"We conducted these crash tests to assess the effect of speeds on drivers and learned that a small increase could make a big difference on the harm to a human body," said Dr. David Yang, executive director of the AAA Foundation for Traffic Safety. "A speeding driver may arrive at their destination a few minutes faster, but is the tradeoff of getting severely injured or even losing one's life worth it, if a crash occurs?"
The AAA Foundation collaborated with IIHS and Humanetics to examine how speed affects the likelihood and severity of occupant injury in a crash. Three 2010 Honda CR-V EX crossovers were used because they represented the average age (11.8 years) of a typical vehicle on U.S. roadways and earned the top rating in the IIHS moderate overlap front test.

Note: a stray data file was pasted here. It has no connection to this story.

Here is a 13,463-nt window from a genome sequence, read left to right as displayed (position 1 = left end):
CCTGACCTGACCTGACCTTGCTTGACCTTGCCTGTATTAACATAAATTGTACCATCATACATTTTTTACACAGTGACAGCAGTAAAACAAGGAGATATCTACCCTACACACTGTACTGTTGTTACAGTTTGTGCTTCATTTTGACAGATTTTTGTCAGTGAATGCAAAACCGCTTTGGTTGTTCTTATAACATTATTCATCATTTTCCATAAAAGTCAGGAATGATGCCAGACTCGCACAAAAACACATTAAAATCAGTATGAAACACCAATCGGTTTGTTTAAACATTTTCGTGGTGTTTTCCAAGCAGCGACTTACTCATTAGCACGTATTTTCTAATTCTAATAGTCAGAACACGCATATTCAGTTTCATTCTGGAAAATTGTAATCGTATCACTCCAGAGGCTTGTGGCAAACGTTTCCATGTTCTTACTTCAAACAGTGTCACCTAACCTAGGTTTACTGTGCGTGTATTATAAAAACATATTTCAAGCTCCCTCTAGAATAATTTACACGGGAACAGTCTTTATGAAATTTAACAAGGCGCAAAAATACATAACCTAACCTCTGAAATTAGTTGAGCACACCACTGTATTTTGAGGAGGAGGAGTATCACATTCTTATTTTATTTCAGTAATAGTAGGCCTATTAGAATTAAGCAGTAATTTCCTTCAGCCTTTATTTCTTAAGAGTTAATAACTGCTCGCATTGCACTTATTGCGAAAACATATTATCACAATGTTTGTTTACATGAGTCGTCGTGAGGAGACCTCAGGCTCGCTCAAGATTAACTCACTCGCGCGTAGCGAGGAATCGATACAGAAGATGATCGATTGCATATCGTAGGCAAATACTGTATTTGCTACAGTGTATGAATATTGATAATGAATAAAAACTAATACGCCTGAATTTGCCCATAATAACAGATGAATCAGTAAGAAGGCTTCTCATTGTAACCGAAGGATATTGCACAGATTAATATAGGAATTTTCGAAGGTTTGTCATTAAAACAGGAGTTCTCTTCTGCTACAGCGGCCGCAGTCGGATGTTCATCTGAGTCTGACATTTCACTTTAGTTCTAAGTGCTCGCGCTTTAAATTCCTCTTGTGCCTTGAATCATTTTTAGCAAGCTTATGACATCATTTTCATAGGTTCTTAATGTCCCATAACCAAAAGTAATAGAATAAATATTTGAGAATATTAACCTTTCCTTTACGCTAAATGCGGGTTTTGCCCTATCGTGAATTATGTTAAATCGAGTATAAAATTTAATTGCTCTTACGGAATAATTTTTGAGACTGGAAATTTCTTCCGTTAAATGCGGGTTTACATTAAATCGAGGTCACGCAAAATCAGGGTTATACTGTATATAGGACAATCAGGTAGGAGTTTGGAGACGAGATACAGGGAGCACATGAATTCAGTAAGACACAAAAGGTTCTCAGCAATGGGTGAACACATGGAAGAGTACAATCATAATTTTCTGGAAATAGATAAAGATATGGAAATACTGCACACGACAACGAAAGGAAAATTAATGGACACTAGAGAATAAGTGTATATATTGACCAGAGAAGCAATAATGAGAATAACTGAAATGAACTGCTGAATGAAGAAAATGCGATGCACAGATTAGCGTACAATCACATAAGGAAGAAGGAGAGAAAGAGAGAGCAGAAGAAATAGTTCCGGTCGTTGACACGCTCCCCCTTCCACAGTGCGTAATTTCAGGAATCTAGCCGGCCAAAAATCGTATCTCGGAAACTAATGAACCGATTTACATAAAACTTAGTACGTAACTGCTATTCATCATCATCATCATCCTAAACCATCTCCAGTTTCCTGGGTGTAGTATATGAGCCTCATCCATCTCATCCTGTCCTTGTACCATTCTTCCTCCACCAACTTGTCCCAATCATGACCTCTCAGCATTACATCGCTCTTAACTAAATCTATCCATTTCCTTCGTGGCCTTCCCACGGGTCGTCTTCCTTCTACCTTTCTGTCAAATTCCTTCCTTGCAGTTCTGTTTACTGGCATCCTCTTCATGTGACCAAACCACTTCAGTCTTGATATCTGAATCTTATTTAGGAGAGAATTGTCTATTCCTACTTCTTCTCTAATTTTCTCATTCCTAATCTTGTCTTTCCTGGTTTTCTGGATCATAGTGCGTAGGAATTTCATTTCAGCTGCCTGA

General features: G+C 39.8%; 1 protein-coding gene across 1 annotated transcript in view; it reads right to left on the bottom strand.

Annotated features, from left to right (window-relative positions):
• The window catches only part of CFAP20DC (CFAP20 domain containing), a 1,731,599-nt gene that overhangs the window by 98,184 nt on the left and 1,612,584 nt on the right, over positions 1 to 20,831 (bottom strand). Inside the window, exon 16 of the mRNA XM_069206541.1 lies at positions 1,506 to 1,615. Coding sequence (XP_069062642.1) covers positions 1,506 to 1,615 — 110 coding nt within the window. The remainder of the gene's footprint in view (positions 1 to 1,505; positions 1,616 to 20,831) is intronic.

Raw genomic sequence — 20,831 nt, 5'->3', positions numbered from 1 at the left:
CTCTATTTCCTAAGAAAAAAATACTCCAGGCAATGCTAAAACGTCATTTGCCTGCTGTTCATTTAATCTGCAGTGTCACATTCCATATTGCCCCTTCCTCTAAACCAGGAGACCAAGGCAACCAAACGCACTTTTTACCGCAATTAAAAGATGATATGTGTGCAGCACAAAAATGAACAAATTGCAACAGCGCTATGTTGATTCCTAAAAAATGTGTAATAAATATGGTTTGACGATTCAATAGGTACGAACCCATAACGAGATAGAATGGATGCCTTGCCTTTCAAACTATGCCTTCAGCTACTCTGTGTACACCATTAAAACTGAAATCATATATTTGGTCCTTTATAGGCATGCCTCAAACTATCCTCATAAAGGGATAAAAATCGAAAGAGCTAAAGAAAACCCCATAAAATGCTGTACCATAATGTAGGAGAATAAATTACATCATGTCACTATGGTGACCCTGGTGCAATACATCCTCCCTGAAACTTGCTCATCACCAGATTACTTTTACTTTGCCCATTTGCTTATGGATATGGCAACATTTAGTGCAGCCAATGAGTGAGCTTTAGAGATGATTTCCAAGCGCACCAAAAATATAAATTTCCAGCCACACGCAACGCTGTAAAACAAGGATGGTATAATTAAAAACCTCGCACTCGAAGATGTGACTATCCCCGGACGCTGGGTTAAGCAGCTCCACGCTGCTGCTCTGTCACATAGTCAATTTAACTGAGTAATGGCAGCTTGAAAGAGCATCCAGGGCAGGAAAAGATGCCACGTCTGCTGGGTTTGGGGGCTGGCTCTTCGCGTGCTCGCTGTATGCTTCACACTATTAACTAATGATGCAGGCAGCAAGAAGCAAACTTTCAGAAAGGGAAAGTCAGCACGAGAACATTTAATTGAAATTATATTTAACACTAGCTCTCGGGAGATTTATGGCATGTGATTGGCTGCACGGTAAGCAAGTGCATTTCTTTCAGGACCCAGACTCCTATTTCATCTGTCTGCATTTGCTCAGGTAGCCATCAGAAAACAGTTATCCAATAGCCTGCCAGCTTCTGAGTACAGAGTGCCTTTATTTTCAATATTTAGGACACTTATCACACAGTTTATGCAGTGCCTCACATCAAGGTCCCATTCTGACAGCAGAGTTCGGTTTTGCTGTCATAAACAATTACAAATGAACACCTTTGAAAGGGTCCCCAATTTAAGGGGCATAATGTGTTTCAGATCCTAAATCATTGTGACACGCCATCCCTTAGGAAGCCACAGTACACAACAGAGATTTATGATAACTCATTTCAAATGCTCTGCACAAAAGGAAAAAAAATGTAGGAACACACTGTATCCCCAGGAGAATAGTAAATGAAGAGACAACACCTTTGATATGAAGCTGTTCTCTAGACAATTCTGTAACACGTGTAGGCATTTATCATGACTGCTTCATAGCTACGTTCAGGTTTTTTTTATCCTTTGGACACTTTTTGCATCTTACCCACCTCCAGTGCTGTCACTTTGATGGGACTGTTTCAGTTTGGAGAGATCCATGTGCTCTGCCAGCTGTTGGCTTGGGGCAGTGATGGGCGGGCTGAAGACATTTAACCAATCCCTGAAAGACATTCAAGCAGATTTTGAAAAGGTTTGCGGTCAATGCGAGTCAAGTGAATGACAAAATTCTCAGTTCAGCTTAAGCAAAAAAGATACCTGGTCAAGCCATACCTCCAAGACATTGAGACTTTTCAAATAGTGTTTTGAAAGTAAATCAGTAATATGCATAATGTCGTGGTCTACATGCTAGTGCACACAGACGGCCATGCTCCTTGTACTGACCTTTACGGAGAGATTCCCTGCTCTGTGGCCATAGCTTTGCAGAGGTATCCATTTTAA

As the crash speed increased in the tests, researchers found more structural damage and greater forces on the crash dummy's entire body.
Vehicle safety improvements diminished
"Higher speed limits cancel out the benefits of vehicle safety improvements like airbags and improved structural designs," said Dr. David Harkey, IIHS president. "The faster a driver is going before a crash, the less likely it is that they'll be able to get down to a survivable speed even if they have a chance to brake before impact."
The study found that at the 40 mph impact speed, there was minimal intrusion into the driver's space. But at the 50 mph impact speed, there was noticeable deformation of the driver side door opening, dashboard and foot area. At 56 mph, the vehicle interior was significantly compromised, with the crash dummy's sensors registering severe neck injuries and a likelihood of fractures to the long bones in the lower leg.